Budget impact analysis of medicines: estimated values versus real-world evidence and the implications

Daniel Resende Faleiros*, Juliana Alvares-Teodoro, Everton Nunes da Silva, Brian B. Godman, Ramon Gonçalves Pereira, Eli Iola Gurgel Andrade, Francisco A. de Assis Acurcio, Augusto A. Guerra Júnior

*Corresponding author for this work

Research output: Contribution to journalArticlepeer-review

1 Citation (Scopus)

Abstract

Objectives: Budget Impact Analyses (BIA) of medicines helps managers in promoting health systems’ sustainability when assessing the role and value of new medicines. However, it is not clear whether BIAs typically underestimate or overestimate the impact on real-world budgets. This retroactive analysis seeks to compare estimated values obtained by a BIA and Real-World Evidence (RWE) to guide discussions. Methods: The estimated values were obtained through a BIA concerning the incorporation of adalimumab for the treatment of Rheumatoid Arthritis into the Brazilian Unified Health System (SUS) carried out retroactively and per international guidelines. RWE data was extracted from SUS computerized systems. We subsequently compared the number of treatments, costs, and Incremental Budget Impact (IBI). Results–The total number of treatments was underestimated by 10% (6,243) and the total expenditure was overestimated by 463% (US$ 4.7 billion). In five years, the total difference between the estimated values and real IBI reached US$ 1.1 billion. A current expenditure of US$ 1.0 was observed for every US$ 5.60 of estimated expenditure. Conclusion–The higher estimates from the BIA might cause decision makers to be more cautious with the introduction of a new medicine to reduce the opportunity costs for other interventions.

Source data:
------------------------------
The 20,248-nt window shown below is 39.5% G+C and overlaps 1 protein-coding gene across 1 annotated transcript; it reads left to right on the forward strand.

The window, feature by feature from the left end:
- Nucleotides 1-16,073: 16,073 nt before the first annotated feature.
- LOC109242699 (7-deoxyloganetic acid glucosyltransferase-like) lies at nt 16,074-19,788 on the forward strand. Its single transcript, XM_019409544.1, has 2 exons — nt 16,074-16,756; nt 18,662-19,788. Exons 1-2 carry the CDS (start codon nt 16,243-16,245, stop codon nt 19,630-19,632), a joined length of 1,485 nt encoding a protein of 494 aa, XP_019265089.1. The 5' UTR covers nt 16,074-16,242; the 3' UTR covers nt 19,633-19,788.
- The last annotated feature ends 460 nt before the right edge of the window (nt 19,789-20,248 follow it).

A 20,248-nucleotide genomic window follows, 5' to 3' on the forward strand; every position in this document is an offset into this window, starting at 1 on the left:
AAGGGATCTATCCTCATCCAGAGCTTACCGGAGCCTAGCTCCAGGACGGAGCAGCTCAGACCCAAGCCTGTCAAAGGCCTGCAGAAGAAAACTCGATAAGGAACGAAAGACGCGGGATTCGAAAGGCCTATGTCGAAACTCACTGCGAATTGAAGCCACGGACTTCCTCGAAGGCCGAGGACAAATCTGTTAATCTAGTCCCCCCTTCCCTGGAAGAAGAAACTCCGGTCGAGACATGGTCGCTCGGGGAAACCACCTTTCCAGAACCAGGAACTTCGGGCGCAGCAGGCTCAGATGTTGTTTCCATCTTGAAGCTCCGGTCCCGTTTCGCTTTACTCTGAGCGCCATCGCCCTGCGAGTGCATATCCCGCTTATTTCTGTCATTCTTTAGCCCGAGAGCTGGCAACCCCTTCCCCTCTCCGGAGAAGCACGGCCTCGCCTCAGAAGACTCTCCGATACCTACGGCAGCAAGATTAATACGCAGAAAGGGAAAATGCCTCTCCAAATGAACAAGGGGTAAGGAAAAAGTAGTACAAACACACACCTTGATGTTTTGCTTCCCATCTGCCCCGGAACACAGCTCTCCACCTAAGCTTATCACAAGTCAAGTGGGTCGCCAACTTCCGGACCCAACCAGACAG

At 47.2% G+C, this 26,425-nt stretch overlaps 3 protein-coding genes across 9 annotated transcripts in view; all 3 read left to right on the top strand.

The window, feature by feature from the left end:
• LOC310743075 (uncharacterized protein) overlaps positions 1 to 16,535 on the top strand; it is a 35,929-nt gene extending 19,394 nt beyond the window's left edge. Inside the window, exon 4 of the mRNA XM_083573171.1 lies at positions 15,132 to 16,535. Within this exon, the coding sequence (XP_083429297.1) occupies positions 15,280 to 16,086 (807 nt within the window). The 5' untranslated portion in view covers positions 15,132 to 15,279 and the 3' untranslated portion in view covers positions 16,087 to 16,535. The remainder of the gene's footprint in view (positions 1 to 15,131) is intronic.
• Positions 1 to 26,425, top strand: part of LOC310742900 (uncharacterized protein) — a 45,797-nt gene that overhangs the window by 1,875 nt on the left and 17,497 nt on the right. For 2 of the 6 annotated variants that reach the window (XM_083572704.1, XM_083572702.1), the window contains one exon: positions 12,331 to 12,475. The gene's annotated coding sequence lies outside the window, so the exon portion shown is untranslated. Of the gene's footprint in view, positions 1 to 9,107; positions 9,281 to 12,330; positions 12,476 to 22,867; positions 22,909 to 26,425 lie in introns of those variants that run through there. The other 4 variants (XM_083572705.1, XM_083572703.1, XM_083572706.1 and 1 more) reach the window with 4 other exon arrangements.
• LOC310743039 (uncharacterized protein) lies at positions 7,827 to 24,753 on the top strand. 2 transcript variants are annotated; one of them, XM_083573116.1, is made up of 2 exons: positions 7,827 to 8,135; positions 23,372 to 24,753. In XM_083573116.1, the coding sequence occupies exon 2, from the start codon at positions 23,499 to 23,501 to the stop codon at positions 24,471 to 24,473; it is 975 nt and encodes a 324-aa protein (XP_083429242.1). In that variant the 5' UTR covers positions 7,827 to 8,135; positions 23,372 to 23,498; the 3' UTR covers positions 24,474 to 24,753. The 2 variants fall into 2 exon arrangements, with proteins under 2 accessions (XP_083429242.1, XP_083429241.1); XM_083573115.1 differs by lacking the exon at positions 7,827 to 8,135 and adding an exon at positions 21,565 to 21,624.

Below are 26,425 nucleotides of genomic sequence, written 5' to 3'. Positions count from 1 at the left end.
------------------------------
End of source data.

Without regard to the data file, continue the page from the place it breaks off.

Original languageEnglish
JournalExpert Review of Pharmacoeconomics and Outcomes Research
DOIs
Publication statusAccepted/In press - 2021

Keywords

  • Brazil
  • Health Technology Assessment
  • budgetary impact analyses
  • budgetary impact model
  • economic evaluation
  • medicines

Fingerprint

Dive into the research topics of 'Budget impact analysis of medicines: estimated values versus real-world evidence and the implications'. Together they form a unique fingerprint.

Cite this